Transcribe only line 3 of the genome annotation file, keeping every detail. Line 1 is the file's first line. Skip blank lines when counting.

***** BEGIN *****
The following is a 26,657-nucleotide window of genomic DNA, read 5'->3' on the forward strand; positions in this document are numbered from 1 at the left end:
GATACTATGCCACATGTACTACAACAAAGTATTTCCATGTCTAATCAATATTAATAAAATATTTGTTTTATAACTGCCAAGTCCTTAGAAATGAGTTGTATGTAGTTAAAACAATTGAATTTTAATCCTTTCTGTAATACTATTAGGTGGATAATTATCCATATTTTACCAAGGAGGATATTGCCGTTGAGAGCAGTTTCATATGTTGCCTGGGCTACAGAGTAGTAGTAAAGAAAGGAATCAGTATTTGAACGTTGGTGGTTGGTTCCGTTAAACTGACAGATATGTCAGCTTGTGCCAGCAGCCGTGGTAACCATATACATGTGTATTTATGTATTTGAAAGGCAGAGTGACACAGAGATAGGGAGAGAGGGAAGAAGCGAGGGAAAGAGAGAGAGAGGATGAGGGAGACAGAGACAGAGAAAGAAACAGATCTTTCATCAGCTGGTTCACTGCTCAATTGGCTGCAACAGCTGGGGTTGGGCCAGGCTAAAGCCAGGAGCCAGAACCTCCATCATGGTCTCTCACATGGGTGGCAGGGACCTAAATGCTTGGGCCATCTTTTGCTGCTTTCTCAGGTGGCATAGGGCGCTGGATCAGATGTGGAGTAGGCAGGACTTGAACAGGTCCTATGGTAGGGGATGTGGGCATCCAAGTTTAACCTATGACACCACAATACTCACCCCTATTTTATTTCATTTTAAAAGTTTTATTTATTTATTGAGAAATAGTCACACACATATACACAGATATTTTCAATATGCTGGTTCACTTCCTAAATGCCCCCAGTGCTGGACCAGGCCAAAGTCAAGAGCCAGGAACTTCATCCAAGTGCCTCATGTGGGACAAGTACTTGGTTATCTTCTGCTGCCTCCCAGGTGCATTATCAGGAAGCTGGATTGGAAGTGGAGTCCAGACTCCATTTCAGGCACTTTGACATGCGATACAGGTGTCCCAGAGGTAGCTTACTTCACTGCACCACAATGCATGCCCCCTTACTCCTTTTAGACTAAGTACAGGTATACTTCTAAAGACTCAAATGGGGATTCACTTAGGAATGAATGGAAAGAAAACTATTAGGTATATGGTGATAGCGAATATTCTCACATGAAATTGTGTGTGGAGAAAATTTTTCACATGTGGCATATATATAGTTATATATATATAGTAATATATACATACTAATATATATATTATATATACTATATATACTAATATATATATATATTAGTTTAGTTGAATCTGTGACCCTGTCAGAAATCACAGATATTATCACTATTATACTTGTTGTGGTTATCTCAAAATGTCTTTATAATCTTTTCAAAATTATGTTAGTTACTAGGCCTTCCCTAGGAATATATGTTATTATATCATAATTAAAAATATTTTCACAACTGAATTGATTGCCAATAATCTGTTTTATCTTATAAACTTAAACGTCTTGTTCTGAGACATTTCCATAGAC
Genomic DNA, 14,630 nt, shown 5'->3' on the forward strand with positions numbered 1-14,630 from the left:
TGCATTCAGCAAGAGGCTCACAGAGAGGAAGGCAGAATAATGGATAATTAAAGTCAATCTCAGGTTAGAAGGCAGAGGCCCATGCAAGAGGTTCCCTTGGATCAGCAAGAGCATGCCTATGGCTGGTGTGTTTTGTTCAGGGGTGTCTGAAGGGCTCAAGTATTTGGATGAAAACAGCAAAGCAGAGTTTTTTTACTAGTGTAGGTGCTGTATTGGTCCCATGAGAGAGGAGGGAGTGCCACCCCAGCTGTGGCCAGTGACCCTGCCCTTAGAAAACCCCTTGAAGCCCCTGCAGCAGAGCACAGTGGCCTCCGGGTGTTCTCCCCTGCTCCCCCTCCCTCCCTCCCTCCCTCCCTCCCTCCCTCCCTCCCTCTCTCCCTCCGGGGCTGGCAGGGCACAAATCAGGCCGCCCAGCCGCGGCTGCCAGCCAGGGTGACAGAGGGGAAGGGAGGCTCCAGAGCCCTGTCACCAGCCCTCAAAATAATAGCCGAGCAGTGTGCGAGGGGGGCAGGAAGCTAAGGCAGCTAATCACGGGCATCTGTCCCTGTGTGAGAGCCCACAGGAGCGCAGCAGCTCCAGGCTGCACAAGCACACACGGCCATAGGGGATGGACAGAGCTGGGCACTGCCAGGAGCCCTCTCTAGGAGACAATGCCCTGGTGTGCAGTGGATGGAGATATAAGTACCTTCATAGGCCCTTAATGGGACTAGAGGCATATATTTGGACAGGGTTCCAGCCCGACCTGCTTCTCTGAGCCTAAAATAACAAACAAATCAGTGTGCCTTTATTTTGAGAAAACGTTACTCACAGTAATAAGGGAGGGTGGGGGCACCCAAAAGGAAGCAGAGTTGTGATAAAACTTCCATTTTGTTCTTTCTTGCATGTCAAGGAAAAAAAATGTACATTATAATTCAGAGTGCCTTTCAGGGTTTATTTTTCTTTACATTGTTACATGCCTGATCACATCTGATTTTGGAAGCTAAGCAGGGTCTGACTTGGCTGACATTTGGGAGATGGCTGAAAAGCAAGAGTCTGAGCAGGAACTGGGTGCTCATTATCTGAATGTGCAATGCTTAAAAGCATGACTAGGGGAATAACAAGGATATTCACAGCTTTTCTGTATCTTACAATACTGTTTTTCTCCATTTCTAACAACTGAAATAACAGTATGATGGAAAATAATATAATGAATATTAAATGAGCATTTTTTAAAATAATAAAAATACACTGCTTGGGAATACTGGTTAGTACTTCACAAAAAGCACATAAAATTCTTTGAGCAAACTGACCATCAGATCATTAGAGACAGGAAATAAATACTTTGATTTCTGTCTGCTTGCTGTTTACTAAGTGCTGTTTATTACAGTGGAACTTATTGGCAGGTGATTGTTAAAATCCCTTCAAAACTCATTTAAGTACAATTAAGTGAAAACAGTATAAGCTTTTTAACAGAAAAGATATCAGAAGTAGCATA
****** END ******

Genomic DNA, 14,630 nt, shown 5'->3' on the forward strand with positions numbered 1-14,630 from the left: